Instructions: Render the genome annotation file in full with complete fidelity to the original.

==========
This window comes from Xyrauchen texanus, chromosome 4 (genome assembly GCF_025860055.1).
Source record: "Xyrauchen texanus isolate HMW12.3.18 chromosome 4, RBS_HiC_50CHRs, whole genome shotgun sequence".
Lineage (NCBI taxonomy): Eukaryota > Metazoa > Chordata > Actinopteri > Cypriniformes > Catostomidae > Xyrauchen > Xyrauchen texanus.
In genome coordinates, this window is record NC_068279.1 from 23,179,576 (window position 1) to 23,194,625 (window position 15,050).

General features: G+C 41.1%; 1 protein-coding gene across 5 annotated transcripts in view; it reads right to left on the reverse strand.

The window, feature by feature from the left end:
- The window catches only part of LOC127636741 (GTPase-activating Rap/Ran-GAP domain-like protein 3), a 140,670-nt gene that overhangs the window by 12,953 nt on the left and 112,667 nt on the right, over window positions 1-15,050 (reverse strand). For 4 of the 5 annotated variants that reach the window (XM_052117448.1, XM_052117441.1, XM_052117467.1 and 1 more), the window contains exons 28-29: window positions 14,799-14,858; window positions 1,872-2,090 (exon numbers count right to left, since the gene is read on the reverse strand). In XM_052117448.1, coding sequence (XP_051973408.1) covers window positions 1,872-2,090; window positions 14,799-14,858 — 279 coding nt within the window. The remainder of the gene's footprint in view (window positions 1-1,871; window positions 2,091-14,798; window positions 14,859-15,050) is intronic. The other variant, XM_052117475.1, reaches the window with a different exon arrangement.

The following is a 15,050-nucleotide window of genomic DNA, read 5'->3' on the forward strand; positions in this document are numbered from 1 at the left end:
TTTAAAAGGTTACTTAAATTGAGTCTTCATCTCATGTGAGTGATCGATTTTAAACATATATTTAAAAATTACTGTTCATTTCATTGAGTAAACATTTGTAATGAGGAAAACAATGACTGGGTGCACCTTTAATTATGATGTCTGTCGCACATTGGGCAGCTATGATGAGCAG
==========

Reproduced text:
This window comes from Xyrauchen texanus, chromosome 4 (genome assembly GCF_025860055.1).
Source record: "Xyrauchen texanus isolate HMW12.3.18 chromosome 4, RBS_HiC_50CHRs, whole genome shotgun sequence".
Lineage (NCBI taxonomy): Eukaryota > Metazoa > Chordata > Actinopteri > Cypriniformes > Catostomidae > Xyrauchen > Xyrauchen texanus.
In genome coordinates, this window is record NC_068279.1 from 23,179,576 (window position 1) to 23,194,625 (window position 15,050).

General features: G+C 41.1%; 1 protein-coding gene across 5 annotated transcripts in view; it reads right to left on the reverse strand.

The window, feature by feature from the left end:
- The window catches only part of LOC127636741 (GTPase-activating Rap/Ran-GAP domain-like protein 3), a 140,670-nt gene that overhangs the window by 12,953 nt on the left and 112,667 nt on the right, over window positions 1-15,050 (reverse strand). For 4 of the 5 annotated variants that reach the window (XM_052117448.1, XM_052117441.1, XM_052117467.1 and 1 more), the window contains exons 28-29: window positions 14,799-14,858; window positions 1,872-2,090 (exon numbers count right to left, since the gene is read on the reverse strand). In XM_052117448.1, coding sequence (XP_051973408.1) covers window positions 1,872-2,090; window positions 14,799-14,858 — 279 coding nt within the window. The remainder of the gene's footprint in view (window positions 1-1,871; window positions 2,091-14,798; window positions 14,859-15,050) is intronic. The other variant, XM_052117475.1, reaches the window with a different exon arrangement.

The following is a 15,050-nucleotide window of genomic DNA, read 5'->3' on the forward strand; positions in this document are numbered from 1 at the left end:
TTTAAAAGGTTACTTAAATTGAGTCTTCATCTCATGTGAGTGATCGATTTTAAACATATATTTAAAAATTACTGTTCATTTCATTGAGTAAACATTTGTAATGAGGAAAACAATGACTGGGTGCACCTTTAATTATGATGTCTGTCGCACATTGGGCAGCTATGATGAGCAG